εἰνάτερες in Ω769

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ἑκηβόλος
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εἰνάτερες in Ω769

Post by ἑκηβόλος » Mon Jan 08, 2018 8:29 am

Ω769 wrote:δαέρων ἢ γαλόων ἢ εἰνατέρων εὐπέπλων,
If the singular is ἐνάτηρ, why is the initial epsilon diphthogonalised in the plural to εἰνάτερες?
Thou wast not born for death, immortal Bird!
No hungry generations tread thee down;
The voice I hear this passing night was heard
In ancient days by emperor and clown:
(Keats, Ode to a nightingale, 1819).

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Re: εἰνάτερες in Ω769

Post by Hylander » Mon Jan 08, 2018 3:14 pm

This is a simple one. Again, this is a phenomenon of the Homeric Kunstsprache: a fudge, representing graphically an artificial stretching of the first syllable in performance so that the plural form could be accommodated in the hexameter, which normally excludes sequences of three short syllables.

The Homeric poems are full of similar fudges, where short/light syllables are treated as long/heavy, or sometimes vice versa, to fit the meter, and this is sometimes represented graphically in the spelling, sometimes not.

Cf. Il. 5.31:

Ἆρες Ἄρες βροτολοιγὲ μιαιφόνε τειχεσιπλῆτα

I don't have an answer to your query on δαήρ, which must stretch back into pre-Greek or even PIE. I doubt that if it was originally a suffix rather than a root it would have been perceived as such in the classical era.
Last edited by Hylander on Mon Jan 08, 2018 4:43 pm, edited 1 time in total.

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Re: εἰνάτερες in Ω769

Post by ἑκηβόλος » Mon Jan 08, 2018 4:42 pm

Dis-splelling for a moment the 1am fairies, how I got through three or four courses with Homer without understanding the metre, I don't know, but once more for the καθυστερημένους what is the Homeric metre?
Thou wast not born for death, immortal Bird!
No hungry generations tread thee down;
The voice I hear this passing night was heard
In ancient days by emperor and clown:
(Keats, Ode to a nightingale, 1819).

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Re: εἰνάτερες in Ω769

Post by Hylander » Mon Jan 08, 2018 4:49 pm

The meter is dactylic hexameter. I don't mean to be condescending (and I'm no authority), but if you're going to delve into the history and pre-history of Greek you really need to understand the meter and the formulaic method of composition-in-performance out of which the Homeric poems emerged. These explain many apparently random and puzzling phenomena.

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Re: εἰνάτερες in Ω769

Post by jeidsath » Mon Jan 08, 2018 5:15 pm

Here is Morwood in "A Little Greek Reader" which presents a very straightforward description:

https://imgur.com/a/CMEBK
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Re: εἰνάτερες in Ω769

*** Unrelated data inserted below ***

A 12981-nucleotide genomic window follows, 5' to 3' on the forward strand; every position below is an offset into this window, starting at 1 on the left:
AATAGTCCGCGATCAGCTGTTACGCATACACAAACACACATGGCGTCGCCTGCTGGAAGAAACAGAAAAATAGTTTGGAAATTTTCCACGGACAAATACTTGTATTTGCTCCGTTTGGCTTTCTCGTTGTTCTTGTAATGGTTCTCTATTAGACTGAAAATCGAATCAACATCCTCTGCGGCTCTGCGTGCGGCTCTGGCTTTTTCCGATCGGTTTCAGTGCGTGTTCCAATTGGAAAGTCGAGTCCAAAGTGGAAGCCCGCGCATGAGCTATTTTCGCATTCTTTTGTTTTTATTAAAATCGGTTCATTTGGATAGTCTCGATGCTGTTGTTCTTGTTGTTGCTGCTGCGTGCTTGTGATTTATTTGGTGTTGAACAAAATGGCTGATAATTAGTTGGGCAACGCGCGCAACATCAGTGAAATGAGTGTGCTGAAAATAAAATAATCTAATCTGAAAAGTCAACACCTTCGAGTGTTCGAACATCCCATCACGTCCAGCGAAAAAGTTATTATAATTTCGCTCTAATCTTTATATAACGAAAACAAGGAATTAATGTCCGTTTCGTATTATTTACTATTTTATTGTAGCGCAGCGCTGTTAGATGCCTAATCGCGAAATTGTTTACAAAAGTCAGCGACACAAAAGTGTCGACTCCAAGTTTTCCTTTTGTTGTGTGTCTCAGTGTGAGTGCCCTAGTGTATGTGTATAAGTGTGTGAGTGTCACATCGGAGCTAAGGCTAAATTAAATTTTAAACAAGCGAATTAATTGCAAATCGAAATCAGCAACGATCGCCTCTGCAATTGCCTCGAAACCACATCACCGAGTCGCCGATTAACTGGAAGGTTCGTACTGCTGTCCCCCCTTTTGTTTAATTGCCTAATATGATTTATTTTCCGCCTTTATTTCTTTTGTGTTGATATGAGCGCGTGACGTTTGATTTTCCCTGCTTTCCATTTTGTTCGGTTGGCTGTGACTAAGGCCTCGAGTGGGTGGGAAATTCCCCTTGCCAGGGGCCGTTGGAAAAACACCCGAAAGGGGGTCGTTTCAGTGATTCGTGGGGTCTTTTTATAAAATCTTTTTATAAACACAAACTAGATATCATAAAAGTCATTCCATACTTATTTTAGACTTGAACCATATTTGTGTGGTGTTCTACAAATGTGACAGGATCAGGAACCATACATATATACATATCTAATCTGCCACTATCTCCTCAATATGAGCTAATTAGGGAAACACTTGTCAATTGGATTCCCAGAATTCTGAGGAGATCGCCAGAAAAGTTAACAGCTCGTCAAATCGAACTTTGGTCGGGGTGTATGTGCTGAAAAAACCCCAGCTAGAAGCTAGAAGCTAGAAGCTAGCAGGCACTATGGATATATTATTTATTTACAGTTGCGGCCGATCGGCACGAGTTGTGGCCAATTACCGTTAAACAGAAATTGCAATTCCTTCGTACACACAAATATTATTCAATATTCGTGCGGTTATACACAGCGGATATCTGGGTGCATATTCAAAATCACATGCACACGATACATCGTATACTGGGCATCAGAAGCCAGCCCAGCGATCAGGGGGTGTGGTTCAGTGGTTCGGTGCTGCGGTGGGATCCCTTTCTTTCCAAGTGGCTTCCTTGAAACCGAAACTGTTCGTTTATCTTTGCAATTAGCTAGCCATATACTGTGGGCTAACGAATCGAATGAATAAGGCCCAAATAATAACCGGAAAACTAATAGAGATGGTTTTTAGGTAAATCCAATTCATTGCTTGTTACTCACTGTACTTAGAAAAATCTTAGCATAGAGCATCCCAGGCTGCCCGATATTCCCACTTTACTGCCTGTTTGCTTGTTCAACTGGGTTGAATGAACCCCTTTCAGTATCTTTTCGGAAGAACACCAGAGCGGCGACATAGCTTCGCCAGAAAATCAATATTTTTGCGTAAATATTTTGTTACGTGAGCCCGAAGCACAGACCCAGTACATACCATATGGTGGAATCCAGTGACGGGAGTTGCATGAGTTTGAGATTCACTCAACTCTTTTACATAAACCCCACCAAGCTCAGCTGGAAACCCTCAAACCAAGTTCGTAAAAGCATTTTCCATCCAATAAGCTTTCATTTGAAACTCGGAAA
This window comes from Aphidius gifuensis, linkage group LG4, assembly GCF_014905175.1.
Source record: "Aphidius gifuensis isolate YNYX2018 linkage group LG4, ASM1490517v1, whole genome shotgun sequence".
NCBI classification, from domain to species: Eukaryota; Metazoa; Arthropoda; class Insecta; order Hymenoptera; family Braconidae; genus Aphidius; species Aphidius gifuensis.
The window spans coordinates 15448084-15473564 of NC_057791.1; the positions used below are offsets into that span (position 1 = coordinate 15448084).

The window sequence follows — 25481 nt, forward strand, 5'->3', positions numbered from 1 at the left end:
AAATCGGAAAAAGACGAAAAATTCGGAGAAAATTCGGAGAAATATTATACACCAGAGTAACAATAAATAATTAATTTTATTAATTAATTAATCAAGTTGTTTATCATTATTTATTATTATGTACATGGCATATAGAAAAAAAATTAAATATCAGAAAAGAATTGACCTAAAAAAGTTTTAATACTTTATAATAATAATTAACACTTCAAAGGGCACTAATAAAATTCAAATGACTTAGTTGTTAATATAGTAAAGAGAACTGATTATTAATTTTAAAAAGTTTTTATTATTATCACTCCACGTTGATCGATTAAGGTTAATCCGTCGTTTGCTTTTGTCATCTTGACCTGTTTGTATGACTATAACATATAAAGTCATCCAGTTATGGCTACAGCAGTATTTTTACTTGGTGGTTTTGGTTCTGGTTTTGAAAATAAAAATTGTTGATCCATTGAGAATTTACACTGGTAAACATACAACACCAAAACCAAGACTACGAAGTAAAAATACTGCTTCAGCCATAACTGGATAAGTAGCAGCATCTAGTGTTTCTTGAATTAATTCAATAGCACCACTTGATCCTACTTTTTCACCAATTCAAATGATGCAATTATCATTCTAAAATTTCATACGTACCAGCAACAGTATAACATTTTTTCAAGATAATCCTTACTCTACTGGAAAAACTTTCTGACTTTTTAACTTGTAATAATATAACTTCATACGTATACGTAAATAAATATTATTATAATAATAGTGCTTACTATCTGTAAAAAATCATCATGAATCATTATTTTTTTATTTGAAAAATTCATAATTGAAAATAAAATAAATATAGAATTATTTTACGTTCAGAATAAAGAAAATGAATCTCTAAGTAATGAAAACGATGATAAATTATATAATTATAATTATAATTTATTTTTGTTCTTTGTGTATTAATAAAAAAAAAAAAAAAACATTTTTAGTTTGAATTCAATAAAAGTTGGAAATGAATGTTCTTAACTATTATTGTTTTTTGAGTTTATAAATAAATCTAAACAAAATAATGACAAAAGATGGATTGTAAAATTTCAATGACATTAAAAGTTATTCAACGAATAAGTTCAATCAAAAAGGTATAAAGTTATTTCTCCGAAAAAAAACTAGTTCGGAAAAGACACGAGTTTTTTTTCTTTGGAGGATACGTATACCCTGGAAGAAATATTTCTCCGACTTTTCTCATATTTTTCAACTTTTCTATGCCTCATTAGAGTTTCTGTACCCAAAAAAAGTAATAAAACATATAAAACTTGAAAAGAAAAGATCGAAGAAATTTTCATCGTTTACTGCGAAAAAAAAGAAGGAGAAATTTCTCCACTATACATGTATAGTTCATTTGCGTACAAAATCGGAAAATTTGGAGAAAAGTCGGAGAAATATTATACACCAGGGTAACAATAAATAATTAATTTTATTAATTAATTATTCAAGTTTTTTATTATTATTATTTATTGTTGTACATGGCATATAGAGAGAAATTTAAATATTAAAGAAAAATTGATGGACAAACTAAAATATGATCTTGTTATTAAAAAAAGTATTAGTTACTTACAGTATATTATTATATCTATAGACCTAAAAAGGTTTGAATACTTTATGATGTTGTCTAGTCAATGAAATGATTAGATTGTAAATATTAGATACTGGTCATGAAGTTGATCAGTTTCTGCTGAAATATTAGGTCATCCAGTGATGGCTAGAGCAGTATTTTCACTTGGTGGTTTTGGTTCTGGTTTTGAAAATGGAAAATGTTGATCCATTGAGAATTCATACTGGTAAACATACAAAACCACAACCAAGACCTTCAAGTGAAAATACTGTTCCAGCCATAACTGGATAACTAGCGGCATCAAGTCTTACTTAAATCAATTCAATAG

Post by ἑκηβόλος » Tue Jan 09, 2018 3:03 am

From Morwood,
Μῆνιν ἄειδε θεὰ Πηληϊάδεω Ἀχιλῆος (Α1)

Why synizesis of the εω, rather than giving the iota a consonantal value? The resulting scansion appears to be the same.
Thou wast not born for death, immortal Bird!
No hungry generations tread thee down;
The voice I hear this passing night was heard
In ancient days by emperor and clown:
(Keats, Ode to a nightingale, 1819).

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Re: εἰνάτερες in Ω769

Post by Hylander » Tue Jan 09, 2018 1:53 pm

Synizesis of -εω is regular; consonantal treatment of ι is rare.

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Re: εἰνάτερες in Ω769

Post by jeidsath » Tue Jan 09, 2018 2:36 pm

I disagree a bit with Hylander on this one. ηι is often a diphthong, even before a vowel. Perhaps, as Allen claims, the ι is a glide, and therefore a "consonantal," though I think the term isn't really used like that? Regardless, a quick search gives lines like:

A24 ἀλλ’ οὐκ Ἀτρεΐδῃ Ἀγαμέμνονι ἥνδανε θῡμῷ

A143 θείομεν ἂν δ’ αὐτὴν Χρῡσηΐδα καλλιπάρῃον

A better justification for Πηληϊάδεω, I think, is lines like the following.

P381 ἄμβροτοι οὓς Πηλῆϊ θεοὶ δόσαν ἀγλαὰ δῶρα
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Re: εἰνάτερες in Ω769

Post by Hylander » Tue Jan 09, 2018 3:29 pm

A24 ἀλλ’ οὐκ Ἀτρεΐδῃ Ἀγαμέμνονι ἥνδανε θῡμῷ

A143 θείομεν ἂν δ’ αὐτὴν Χρῡσηΐδα καλλιπάρῃον

The second element of the long diphthongs (ι) may have been articulated as a glide, and this probably also accounts for instances of correption of -οι and -αι at word-end before vowels. However, A 24 and 143 are not instances where treating an ι as a consonant is necessary for the scansion. (The hiatus in A24 occurs after the princeps and at the caesura, where it's more acceptable, but perhaps the glide treatment helped.)

The most compelling justification for scanning Πηληϊάδεω as _ _ υ υ _ (note hiatus after princeps) is that εω is always treated as (and was pronounced as) a single (contracted) vowel. See West, Greek Metre, p. 12. (I shouldn't say "always" but I'm not aware of any exceptions.) And Πηληϊάδεω won't scan properly if ι is treated as a consonant and εω is treated as a single vowel.

I'm not aware of any instance where intervocalic ι within a word must be treated as a consonant, but post-consonantal ι sometimes is, usually to accommodate proper names that could not otherwise scan. See West, p. 14.

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Re: εἰνάτερες in Ω769

Post by jeidsath » Tue Jan 09, 2018 4:12 pm

Taking a look, I think that you mean only genitive εω at the end of names (otherwise εω, ερεω, μενεω, θεω, etc.). Among names only obvious exception that I can find is Βορέω:

Ξ395 ποντόθεν ὀρνύμενον πνοιῆι Βορέω ἀλεγεινῆι
Ψ692 ὡς δ’ ὅθ’ ὑπὸ φρικὸς Βορέω ἀναπάλλεται ἰχθύς

But it's not quite a name, so not really an exception, I guess.
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μὴ δ’ οὕτως ἀγαθός περ ἐὼν θεοείκελ’ Ἀχιλλεῦ
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